Robert earl keen a career in four songs – houston chronicle

“Most of the time we’d sit there and look at turtles and (expletive),” he says. “This one time we smoked some pot. And then this guy showed up with these three trashy girls. They’re all older than we are. And the guy says, ‘Man, I’m gonna steal a car. You guys wanna go?’ Me and my friend, we weren’t interested. So we watched from the bayou as he went door to door until he found keys to a car. They huffed some gas. The girls jumped in with him. Boom. They hauled ass and hit a telephone pole.

Before Keen reached College Station, he’d gotten a violin, then decided he didn’t want to play the violin. He instead snared his sister’s Alvarez guitar. He says he was still green as a writer, but “The Front Porch Song” suggests a sharp writer’s eye for detail: “This old porch is just a steaming, greasy plate of enchiladas/With lots of cheese and onions and a guacamole salad/You can get ’em at the La Salle Hotel in old downtown/With iced tea and a waitress who will smile every time.”

“I think after all these years, it’s just that I’m a visual writer. I can’t put together sounds like guys at Motown or Stax. But I can make a scene happen. That’s what happens in my brain. And it’s funny because years later when I sing these songs, I still see the exact same pictures as when I wrote them.”

Another song from “Picnic,” this one is Keen’s origin story in a way. “Then Came Lo Mein” references a nervous breakdown, which is fascinating in and of itself. Country (and country-ish) songwriters don’t often relate such moments of vulnerability so openly. But Keen recounts a visit to the “all-you-can-eat Chinese place,” where 30 years ago he and his wife Kathleen decided to cut bait and go back to Texas.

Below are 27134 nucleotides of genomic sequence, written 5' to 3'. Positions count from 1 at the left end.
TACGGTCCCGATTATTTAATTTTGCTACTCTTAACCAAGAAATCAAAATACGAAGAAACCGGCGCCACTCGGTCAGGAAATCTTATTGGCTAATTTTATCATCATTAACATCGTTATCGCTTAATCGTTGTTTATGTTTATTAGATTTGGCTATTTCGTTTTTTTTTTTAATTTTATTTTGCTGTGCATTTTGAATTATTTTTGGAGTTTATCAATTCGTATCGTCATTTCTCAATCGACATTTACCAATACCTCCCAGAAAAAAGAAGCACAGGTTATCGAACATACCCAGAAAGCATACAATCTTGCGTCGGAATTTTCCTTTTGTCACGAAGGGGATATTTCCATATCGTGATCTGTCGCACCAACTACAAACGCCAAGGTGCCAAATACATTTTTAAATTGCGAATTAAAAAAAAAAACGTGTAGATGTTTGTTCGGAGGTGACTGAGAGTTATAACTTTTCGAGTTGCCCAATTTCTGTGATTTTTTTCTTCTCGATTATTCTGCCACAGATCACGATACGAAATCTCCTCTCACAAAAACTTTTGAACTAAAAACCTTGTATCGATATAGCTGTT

Keen says the song is “a little more journalistic than I like to get with my life,” but the clarity of perspective lends the song weight. The juxtaposition of Chinese food in Nashville in the ’80s was by design. “There’s a little bit of Cheever in there, where he takes a real situation and makes it surreal.”

Keen’s songs were unapologetically regional in their imagery, but they played like well-written fiction where setting is crucial. They played well in Texas, but they could be admired by any listener attuned to good storytelling. His “Whenever Kindness Fails” felt like a Jim Thompson novel compressed to three minutes. Keen’s Scriptorium is decorated with a poster from the film “There Will Be Blood,” and books by John Cheever and other authors he admires. His dog, Mac, is named for Cormac McCarthy.

“I met some great songwriters, but I could see that same umbrella of doom that put me in the place I was in that song,” he says. “And it’s worse now, because if you don’t write a hit single and then another nobody gives a (expletive). Nobody seemed to be having any fun. You have to ask yourself why you’re doing it.”

Since he released “No Kinda Dancer” 34 years ago, Keen has identified as a songwriter. So he sounds a little frustrated that the logistics of running a business have crimped the creative side of his enterprise. His band is salaried with insurance and retirement funds. Since the music industry imploded, Keen’s company relies more than ever on performing music live.